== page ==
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ERIC Number: ED440179
Record Type: Non-Journal
Publication Date: 1998-Apr
Pages: 34
Abstractor: N/A
A History of Systemic Violence: School Policy and Student Attrition.
Epp, Juanita Ross; Epp, Walter
This paper examines how policies on student behavior and attendance are used to push students into dropping out of school. Although in the public mind the proliferation of dropouts is associated with a drain on the economy, there is no real evidence to indicate either that there actually are large numbers of dropouts or that dropping out is directly connected to economic downturns. Mandatory education for all may be a mirage if one considers the role that behavior and attendance policies play in providing built-in mechanisms by which schools can expel nonconforming students. Both schools and students are aware that compulsory attendance only applies within a stipulated boundary. In the application of school behavior policies, students who breech protocol are more likely to be expelled from school than they are to be helped and supported in understanding and rectifying their behavior. School attendance policies serve similar ends. The stipulated consequences for nonattendance are the same as for any other prohibited behavior--exemption from the compulsory attendance rules. Infractions of both behavior and attendance policies are assumed to be the fault of the student, and the school is released from its duty to provide an education for the student without being implicated as the source of the problem. It is time to rethink the assumptions behind compulsory education, school policies, punishments, and "the dropout problem." More support for students and teachers and inventive ways to deal with problems without excluding students from schools are needed, as are internal mechanisms to ensure that schools do not contribute to student attrition and an examination of the application of compulsory education in the postmodern society. (Contains 33 references.) (Author/SLD)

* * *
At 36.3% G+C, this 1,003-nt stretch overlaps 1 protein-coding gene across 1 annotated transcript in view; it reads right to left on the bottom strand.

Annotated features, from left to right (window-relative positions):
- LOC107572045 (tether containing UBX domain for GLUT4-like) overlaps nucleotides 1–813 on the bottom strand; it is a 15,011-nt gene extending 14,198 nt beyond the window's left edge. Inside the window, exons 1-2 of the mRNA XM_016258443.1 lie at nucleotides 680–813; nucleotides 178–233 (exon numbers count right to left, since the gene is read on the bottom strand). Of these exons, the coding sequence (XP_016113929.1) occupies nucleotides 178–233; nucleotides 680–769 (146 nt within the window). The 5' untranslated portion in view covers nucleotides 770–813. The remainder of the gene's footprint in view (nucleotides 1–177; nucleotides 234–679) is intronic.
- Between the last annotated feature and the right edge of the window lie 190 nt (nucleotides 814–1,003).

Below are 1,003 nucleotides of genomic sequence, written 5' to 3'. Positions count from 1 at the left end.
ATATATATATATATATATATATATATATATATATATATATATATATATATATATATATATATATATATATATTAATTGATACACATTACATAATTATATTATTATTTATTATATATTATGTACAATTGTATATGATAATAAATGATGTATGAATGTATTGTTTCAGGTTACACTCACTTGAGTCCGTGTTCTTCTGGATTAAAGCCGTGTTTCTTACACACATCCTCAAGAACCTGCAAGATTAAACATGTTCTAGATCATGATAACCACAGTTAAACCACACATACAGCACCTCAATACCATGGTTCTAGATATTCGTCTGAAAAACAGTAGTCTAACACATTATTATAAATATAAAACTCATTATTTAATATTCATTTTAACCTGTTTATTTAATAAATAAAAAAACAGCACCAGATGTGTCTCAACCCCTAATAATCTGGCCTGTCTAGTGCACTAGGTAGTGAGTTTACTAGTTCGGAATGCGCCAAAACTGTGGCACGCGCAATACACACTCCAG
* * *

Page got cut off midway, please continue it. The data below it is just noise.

Publication Type: Opinion Papers; Speeches/Meeting Papers
Education Level: N/A
Audience: N/A
Language: English
Sponsor: N/A
Authoring Institution: N/A
Identifiers - Location: Canada